Depleting Reserves: All eyes on imported gas to meet energy requirements

745

By Muhammad Aslam

ISLAMABAD, Jan 1 (APP): Despite extensive drilling by oil and
gas E&P companies that resulted in over 90 new discoveries in just
three years, the much-talked about IP, TAPI and LNG projects are
considered the thirst-quenching streams for the energy starved nation.
Now with the concerted efforts of the present government, the
decades old projects-Iran-Pakistan (IP), Turkmenistan-Afghanistan- Pakistan-India (TAPI) gas pipelines and import of Liquefied Natural
Gas (LNG) – are almost in practical phase. Last year has already seen
LNG’s import, while work on TAPI began in December, 2015. Similarly,
the IP project will hopefully commence this year after amendment in
the gas sale-purchase agreement with Iran.
Critics believe it or not, there is light at the end of the
tunnel as setting sun of 2017 will see end to this crippling legacy
of the previous years when energy shortages started to hit the
country slowly and steadily.
In Pakistan, the gas supply-demand gap has reached 4 Billion
Cubic Feet per Day (BCFD) as total gas demand of the country is
8 BCFD against total supply of 4 BCFD. Needless to say, in winter,
the demand rapidly increases.
“The country has no option other than to import gas whether
it is LNG or through IP and TAPI pipeline projects as its existing
reserves are depleting and there is no major find since long,”
Secretary Ministry of Petroleum and Natural Resources said
while addressing a seminar titled “Transparency in public sector: An
appraisal.”
The present government, he said, was eyeing on imported gas
besides accelerating local oil and gas exploration and production
(E&P) activities to meet the ever-growing energy needs in the
country.
Commenting on IP project, official sources in the Ministry
revealed that the government was in the process of negotiating
amendments in the Gas Sale Purchase Agreement (GSPA) with Iran
for early implementation of the much-delayed project, which was
conceived in mid-1950s.
“A draft amendment has been shared with Iran, and it has
agreed to negotiate on it along with some other amendments in the
GSPA, following which construction work on the pipeline is expected
to commence soon in collaboration with China,” the sources aware of
the project updates said.
Sharing details of the project, the sources said Inter-
Governmental Framework Declaration was signed between the two
countries on May 24, 2009, while GSPA had been agreed on June 2009.
Subsequently, Pakistan issued sovereign guarantee on May
28, 2010. The project consultant was appointed on April 11, 2011,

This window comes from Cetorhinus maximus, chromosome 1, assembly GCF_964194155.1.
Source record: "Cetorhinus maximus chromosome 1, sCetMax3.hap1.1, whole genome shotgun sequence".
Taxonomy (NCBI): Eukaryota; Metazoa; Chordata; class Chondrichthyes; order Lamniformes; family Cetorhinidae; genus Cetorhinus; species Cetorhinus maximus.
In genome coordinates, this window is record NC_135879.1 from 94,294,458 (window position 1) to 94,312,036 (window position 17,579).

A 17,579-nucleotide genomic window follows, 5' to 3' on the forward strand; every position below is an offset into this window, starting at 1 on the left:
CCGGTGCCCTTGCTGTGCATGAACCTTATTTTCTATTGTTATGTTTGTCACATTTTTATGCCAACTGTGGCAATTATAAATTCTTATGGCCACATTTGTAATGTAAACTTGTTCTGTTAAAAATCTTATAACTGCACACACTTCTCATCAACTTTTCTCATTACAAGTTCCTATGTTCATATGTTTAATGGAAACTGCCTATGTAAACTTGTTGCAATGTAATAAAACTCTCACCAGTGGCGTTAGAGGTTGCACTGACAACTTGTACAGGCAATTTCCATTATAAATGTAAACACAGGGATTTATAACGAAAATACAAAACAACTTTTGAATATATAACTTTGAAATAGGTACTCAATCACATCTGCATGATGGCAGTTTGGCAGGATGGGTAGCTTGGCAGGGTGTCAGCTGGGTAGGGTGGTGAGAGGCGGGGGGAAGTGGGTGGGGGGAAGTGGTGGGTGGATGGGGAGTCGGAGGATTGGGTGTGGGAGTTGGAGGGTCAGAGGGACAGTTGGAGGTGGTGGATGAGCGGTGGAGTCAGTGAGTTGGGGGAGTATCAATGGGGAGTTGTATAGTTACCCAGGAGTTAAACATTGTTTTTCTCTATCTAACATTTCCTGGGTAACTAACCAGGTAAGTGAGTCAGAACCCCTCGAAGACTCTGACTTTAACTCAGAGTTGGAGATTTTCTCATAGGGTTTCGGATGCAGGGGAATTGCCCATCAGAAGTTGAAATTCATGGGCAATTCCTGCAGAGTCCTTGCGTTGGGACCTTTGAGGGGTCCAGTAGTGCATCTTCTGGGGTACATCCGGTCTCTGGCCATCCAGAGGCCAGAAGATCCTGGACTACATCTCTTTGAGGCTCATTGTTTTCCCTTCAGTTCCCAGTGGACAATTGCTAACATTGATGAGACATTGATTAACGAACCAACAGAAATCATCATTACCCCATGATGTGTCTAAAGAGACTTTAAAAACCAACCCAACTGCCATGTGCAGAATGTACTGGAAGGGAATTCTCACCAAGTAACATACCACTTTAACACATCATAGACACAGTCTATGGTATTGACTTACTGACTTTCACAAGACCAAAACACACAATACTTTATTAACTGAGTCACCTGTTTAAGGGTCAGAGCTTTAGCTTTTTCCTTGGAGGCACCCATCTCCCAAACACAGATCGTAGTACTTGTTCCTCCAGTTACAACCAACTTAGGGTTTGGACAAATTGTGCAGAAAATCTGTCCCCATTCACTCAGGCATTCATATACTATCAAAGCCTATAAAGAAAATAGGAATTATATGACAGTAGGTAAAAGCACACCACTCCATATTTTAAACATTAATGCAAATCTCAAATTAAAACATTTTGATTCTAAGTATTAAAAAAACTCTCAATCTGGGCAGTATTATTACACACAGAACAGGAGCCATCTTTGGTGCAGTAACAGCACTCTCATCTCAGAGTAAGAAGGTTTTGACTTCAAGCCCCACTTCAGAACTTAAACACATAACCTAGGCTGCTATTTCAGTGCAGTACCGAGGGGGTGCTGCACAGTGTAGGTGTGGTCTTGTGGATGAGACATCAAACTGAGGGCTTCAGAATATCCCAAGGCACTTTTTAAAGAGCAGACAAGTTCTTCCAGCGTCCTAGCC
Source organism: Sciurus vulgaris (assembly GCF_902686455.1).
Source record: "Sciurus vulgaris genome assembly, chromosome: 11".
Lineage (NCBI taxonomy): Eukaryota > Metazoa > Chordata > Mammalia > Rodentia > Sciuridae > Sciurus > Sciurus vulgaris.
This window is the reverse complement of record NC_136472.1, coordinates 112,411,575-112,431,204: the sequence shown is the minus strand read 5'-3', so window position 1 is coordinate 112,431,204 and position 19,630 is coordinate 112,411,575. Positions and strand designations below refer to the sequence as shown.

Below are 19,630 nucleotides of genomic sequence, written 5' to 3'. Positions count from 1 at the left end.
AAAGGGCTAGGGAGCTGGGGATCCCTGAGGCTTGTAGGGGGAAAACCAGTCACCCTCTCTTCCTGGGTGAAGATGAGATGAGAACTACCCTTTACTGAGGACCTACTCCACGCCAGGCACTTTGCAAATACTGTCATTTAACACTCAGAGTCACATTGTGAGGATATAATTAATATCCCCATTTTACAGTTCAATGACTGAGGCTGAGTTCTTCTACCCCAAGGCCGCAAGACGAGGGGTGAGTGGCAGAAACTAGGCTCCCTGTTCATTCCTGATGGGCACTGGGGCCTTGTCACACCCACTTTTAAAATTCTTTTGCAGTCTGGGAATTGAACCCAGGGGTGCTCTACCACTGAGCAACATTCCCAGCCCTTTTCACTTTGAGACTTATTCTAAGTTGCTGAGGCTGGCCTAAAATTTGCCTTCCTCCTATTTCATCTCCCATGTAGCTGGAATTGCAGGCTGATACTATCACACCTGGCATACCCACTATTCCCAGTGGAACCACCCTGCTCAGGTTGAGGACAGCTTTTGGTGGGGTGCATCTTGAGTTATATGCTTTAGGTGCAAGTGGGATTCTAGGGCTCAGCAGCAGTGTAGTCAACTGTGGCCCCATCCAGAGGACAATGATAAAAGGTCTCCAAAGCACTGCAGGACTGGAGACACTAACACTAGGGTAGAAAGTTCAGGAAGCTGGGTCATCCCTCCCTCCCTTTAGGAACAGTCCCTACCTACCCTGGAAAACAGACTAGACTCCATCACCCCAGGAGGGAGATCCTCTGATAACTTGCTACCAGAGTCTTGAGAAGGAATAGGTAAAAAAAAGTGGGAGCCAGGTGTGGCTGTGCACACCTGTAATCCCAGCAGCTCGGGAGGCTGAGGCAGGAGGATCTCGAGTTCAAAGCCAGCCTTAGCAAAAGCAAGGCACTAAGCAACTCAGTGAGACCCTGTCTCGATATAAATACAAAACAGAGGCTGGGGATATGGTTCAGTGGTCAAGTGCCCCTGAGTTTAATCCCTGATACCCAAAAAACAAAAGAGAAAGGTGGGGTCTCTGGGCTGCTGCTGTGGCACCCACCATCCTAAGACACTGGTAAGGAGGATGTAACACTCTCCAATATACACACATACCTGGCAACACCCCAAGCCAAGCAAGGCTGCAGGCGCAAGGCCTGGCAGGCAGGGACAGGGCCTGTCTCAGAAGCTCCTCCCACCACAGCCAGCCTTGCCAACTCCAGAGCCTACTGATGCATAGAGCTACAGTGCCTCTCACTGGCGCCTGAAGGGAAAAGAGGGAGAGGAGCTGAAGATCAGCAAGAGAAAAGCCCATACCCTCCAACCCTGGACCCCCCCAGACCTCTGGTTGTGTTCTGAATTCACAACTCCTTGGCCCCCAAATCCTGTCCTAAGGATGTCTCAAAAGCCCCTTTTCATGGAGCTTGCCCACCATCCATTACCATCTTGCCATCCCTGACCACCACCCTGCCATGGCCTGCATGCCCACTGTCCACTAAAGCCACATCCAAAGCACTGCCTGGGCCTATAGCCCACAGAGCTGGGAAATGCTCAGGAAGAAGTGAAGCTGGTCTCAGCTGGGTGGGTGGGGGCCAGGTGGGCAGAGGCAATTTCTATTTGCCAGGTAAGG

while the design, feasibility, route survey and other formalities of
the project were completed on September 8, 2012.
The 56-inch diameter pipeline will start from South Pars
gas field in Iran and end at Nawabshah, covering a distance of
around 1,931 km with 1,150 km portion in Iran and 781 km in
Pakistan. The 750 mmcfd gas flow in the IP pipeline is projected to
help generate around 4,000 MW electricity ALSO, along with creating
job opportunities in backward areas of Balochistan and Sindh, the
sources said.
Commenting on TAPI project, the sources said Prime Minister
Muhammad Nawaz Sharif along with other regional leaders performed
the groundbreaking of the Turkmenistan-Afghanistan-Pakistan-India
(TAPI) gas pipeline project in Turkmenistan in December last.
The groundbreaking ceremony took place near the city of
Mary in the southeastern part of the central Asian country, close
to the giant Galkynysh gas field which is meant to provide gas for
the 1,814-kilometre (1,127-mile) link.
The $10 billion pipeline, from Turkmenistan via Herat,
Kandhar, Chaman, Quetta and Dera Gazi Khan to Multan and onwards to
India, is expected to be operational by 2019.
A state-owned company of Turkmenistan is the consortium
for the TAPI and overseeing coordination in the construction,
financing, ownership and operation of the project.
As per the agreement, it was prerequisite for Pakistan,
India and Afghanistan to have five per cent shares each in the
project. Turkmengaz, leader of the consortium, would have 51 per
cent shares, with the rest marked for partner countries
It is pertinent to mention here that Pakistan is already
working on laying a 42-inch diameter 700-kilometer gas pipeline from
Gwadar to Nawabshah, and a 1122-kilometer north-south (Karchi-
Lahore) gas pipeline that can be used for supply the both
regassified LNG and imported gas under IP and TAPI.
On LNG import, the official sources said this year Pakistan
signed a 15 year agreement with Qatar to import up to 3.75 million
tonnes of LNG a year, which was being highly appreciated by the
business community as the previous governments had been reluctant
to take any practical step in this regard.
After arrival of LNG, industries, gas-based power units,
CNG sector, fertilizer plants and especially domestic consumers
started receiving uninterrupted supply, which is not less than of
any miracle by any mean.
A LNG-terminal is already operational at the Port Qasim,
while two more each at Gwadar and Karachi are also being set up on
priority basis to handle increased cargoes of the imported commodity
for onward injection in the transmission network of gas companies –
Sui Northern Gas Pipeline Limited and Sui Southern Gas Company
Limited.
With the present government firmly resolved and making
all-out efforts to bring these projects to maximum fruition, the
sources expressd high hopes that gas shortfall problem would be
solved to maximum extent within remaining period of the government.